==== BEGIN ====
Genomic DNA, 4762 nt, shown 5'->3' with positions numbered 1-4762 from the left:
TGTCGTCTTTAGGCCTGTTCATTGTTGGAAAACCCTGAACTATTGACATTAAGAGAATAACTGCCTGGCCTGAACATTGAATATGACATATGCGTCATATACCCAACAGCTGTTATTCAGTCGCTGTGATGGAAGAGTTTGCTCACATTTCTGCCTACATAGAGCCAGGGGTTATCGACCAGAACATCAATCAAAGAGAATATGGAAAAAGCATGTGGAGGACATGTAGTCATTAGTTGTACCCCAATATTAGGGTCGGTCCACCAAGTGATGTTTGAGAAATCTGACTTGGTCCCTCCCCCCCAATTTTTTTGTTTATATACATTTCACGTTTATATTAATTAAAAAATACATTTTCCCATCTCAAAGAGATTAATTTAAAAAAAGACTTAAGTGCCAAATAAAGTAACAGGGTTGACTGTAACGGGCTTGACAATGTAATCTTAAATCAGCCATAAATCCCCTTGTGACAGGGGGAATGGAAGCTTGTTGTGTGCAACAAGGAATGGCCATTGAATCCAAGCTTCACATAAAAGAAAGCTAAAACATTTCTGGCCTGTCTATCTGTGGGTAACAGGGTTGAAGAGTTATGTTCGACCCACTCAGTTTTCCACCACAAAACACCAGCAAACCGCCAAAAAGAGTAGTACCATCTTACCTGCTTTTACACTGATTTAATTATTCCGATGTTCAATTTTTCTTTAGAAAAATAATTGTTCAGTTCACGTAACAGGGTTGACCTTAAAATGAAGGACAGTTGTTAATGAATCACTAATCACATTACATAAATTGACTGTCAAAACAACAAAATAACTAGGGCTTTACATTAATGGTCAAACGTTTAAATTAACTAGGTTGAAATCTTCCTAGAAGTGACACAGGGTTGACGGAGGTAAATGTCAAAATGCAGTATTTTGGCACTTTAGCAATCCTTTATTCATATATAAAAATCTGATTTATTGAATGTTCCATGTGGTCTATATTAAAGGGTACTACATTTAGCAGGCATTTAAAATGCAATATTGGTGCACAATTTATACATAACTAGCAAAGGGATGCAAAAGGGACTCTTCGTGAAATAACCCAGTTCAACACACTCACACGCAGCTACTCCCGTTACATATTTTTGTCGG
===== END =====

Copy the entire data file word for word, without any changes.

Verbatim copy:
Genomic DNA, 4762 nt, shown 5'->3' with positions numbered 1-4762 from the left:
TGTCGTCTTTAGGCCTGTTCATTGTTGGAAAACCCTGAACTATTGACATTAAGAGAATAACTGCCTGGCCTGAACATTGAATATGACATATGCGTCATATACCCAACAGCTGTTATTCAGTCGCTGTGATGGAAGAGTTTGCTCACATTTCTGCCTACATAGAGCCAGGGGTTATCGACCAGAACATCAATCAAAGAGAATATGGAAAAAGCATGTGGAGGACATGTAGTCATTAGTTGTACCCCAATATTAGGGTCGGTCCACCAAGTGATGTTTGAGAAATCTGACTTGGTCCCTCCCCCCCAATTTTTTTGTTTATATACATTTCACGTTTATATTAATTAAAAAATACATTTTCCCATCTCAAAGAGATTAATTTAAAAAAAGACTTAAGTGCCAAATAAAGTAACAGGGTTGACTGTAACGGGCTTGACAATGTAATCTTAAATCAGCCATAAATCCCCTTGTGACAGGGGGAATGGAAGCTTGTTGTGTGCAACAAGGAATGGCCATTGAATCCAAGCTTCACATAAAAGAAAGCTAAAACATTTCTGGCCTGTCTATCTGTGGGTAACAGGGTTGAAGAGTTATGTTCGACCCACTCAGTTTTCCACCACAAAACACCAGCAAACCGCCAAAAAGAGTAGTACCATCTTACCTGCTTTTACACTGATTTAATTATTCCGATGTTCAATTTTTCTTTAGAAAAATAATTGTTCAGTTCACGTAACAGGGTTGACCTTAAAATGAAGGACAGTTGTTAATGAATCACTAATCACATTACATAAATTGACTGTCAAAACAACAAAATAACTAGGGCTTTACATTAATGGTCAAACGTTTAAATTAACTAGGTTGAAATCTTCCTAGAAGTGACACAGGGTTGACGGAGGTAAATGTCAAAATGCAGTATTTTGGCACTTTAGCAATCCTTTATTCATATATAAAAATCTGATTTATTGAATGTTCCATGTGGTCTATATTAAAGGGTACTACATTTAGCAGGCATTTAAAATGCAATATTGGTGCACAATTTATACATAACTAGCAAAGGGATGCAAAAGGGACTCTTCGTGAAATAACCCAGTTCAACACACTCACACGCAGCTACTCCCGTTACATATTTTTGTCGG